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Council results finally released  (KY)

Melissa Gagliardi    Louisville Courier-Journal    22 May 2008

Problems with some voting machines meant a later release of Bullitt County election results, but candidates had their figures in hand shortly after the polls closed.

"The candidates knew their results before we knew the results," said County Clerk Kevin Mooney, adding that candidates often have supporters go precinct to precinct collecting results.

Among those celebrating early was Bonnie Enlow of Shepherdsville, who said she would have liked to have had final results sooner.

"It would be nice, instead of wondering," she said. "It took several hours before they had an official count. Not to have numbers after a long day of wondering, it does make the anxiety high."

In the race for Shepherdsville City Council, former Mayor Larry Hatfield took the most votes, followed by former Councilman Don Cundiff and incumbents Enlow, Margaret Moore, Stacey Dawson Cline and Tony Miller.

They and Republicans Alan Wetzel and Scott Ellis, who were unopposed, will compete in November's general election for the six council seats.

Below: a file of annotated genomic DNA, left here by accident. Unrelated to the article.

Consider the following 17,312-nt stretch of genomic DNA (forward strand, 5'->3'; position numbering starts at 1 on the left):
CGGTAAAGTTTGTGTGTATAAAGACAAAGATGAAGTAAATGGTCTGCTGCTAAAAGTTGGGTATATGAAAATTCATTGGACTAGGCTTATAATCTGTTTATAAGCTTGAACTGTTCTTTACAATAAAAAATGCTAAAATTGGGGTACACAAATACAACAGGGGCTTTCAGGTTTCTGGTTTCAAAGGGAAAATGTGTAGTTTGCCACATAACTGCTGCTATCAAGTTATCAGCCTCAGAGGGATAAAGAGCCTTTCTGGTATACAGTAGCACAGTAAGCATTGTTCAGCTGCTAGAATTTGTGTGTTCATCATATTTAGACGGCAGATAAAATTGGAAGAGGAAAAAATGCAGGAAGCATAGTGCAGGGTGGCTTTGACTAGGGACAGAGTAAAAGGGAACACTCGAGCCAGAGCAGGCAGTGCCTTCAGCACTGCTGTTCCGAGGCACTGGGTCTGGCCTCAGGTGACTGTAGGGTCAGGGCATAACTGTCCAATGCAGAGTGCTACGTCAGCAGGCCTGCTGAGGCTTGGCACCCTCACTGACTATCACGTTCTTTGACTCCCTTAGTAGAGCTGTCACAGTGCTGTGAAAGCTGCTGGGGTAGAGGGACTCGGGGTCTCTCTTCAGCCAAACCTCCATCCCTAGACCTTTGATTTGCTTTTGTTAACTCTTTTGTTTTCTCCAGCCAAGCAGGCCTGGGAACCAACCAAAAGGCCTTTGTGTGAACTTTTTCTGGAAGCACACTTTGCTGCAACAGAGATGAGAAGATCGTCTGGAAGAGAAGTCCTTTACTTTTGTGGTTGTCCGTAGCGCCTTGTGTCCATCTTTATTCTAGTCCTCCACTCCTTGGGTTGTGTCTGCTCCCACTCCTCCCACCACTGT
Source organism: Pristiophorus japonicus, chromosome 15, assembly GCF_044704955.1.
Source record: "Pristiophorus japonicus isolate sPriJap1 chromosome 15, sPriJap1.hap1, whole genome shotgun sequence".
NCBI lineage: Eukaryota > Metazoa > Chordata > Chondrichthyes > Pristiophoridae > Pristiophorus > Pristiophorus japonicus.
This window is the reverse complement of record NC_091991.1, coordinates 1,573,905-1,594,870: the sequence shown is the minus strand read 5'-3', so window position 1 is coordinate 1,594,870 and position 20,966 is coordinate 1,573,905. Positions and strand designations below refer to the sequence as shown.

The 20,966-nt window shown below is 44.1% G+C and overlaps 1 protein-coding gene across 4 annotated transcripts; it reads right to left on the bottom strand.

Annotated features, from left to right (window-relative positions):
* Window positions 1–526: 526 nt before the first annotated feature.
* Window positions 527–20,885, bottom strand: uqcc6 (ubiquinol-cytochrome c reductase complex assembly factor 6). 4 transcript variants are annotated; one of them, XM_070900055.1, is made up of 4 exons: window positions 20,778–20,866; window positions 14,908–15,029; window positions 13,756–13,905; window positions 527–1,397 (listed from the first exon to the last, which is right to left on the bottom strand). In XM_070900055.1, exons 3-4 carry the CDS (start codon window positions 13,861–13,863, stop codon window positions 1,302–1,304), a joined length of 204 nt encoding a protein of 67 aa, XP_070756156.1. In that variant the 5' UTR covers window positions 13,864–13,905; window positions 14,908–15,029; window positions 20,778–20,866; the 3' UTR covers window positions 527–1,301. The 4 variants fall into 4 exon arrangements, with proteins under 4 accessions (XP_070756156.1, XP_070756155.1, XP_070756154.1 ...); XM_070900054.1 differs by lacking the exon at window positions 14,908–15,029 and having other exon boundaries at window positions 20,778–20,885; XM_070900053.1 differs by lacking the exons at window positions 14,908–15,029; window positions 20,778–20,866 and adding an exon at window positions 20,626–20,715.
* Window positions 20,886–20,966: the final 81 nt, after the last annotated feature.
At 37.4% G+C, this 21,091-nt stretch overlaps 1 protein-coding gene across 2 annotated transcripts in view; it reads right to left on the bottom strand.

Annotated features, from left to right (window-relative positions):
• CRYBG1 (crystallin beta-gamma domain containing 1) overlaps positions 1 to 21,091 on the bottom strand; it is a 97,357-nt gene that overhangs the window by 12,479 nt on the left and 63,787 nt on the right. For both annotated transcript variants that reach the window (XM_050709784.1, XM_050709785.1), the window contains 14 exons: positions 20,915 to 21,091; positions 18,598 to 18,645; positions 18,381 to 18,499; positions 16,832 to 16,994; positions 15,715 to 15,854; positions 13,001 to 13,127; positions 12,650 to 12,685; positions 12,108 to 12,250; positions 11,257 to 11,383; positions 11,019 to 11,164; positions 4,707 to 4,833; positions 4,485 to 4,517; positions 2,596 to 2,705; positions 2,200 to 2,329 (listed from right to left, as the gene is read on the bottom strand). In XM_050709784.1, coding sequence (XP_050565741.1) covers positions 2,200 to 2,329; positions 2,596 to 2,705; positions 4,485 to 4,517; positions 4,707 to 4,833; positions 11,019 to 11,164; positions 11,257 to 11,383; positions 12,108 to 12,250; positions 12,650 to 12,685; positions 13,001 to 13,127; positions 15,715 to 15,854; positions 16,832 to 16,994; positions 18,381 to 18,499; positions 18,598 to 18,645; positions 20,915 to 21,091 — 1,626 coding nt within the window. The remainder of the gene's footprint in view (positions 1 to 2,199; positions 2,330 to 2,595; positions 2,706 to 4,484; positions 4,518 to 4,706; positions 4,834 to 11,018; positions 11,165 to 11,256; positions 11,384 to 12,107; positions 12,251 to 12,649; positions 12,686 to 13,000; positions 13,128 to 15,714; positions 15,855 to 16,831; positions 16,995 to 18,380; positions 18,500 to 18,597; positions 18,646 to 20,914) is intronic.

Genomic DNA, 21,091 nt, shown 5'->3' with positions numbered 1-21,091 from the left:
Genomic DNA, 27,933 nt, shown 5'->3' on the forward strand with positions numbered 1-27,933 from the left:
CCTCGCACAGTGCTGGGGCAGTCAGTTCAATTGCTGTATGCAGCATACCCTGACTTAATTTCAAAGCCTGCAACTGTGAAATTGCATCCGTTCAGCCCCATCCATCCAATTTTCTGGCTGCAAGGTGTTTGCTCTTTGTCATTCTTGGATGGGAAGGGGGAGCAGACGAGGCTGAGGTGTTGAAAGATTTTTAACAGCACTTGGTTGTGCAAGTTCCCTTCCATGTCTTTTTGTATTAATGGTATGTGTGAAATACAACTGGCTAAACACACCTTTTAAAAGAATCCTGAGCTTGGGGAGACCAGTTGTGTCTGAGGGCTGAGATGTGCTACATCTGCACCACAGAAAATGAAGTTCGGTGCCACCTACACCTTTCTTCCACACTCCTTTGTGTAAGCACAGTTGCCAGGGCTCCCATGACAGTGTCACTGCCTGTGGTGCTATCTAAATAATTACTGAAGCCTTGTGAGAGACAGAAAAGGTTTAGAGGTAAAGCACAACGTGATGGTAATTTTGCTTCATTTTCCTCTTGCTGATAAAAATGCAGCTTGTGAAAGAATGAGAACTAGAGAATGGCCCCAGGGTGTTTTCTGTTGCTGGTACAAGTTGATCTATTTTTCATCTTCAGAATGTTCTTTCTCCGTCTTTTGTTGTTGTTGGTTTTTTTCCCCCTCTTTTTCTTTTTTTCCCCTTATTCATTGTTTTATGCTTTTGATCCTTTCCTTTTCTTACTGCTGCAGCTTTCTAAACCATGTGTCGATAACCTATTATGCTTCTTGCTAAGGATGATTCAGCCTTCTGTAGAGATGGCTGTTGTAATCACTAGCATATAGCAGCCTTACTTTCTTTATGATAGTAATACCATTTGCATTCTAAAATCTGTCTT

In Hillview, incumbent Kim Whitlock was the top vote-getter, followed by incumbents Jo-Ann Wick, Randall Hill and Jim Burton. Two newcomers, Harry Cooper and Timothy William Boggs, were next. All six will serve on the City Council as no Republicans filed to oppose them this fall.

Mooney said the delay in the tallying was mainly due to some newer machines for special-needs voters that had trouble reading memory cards. Those machines weren't used exclusively by special-needs voters, he said.

Plus, after elections in May 2006, a recount found an error in one precinct. Mooney said corrections had to be made and official reports had to be sent to the secretary of state something he didn't want to repeat.

So Tuesday night he encouraged election workers to take their time and double-check figures.

In addition, election results were not posted on the city clerk's Web site, www.bullittcountyclerk.com, until yesterday morning because workers forgot, Mooney said.

In a separate issue, Robert and Tina Graham of Hillview complained that they didn't get to vote in their local election, and Mooney said several other people had the same complaint.

Mooney said poll workers failed to give local-election ballots to voters in a few instances. But he said, as a security measure, once people vote, they can't go back and vote again, and it was after they cast their ballots that they noticed they hadn't voted in the local election.

"There's no do-over," he said, adding that even one voter missing an opportunity to vote is one too many. But he said, "Citizens have some degree of responsibility to tell the poll worker 'I'm a city voter, and I don't have a city ballot.' "

Mooney said voter turnout in the county was 29.2 percent, closely mirroring the statewide numbers.

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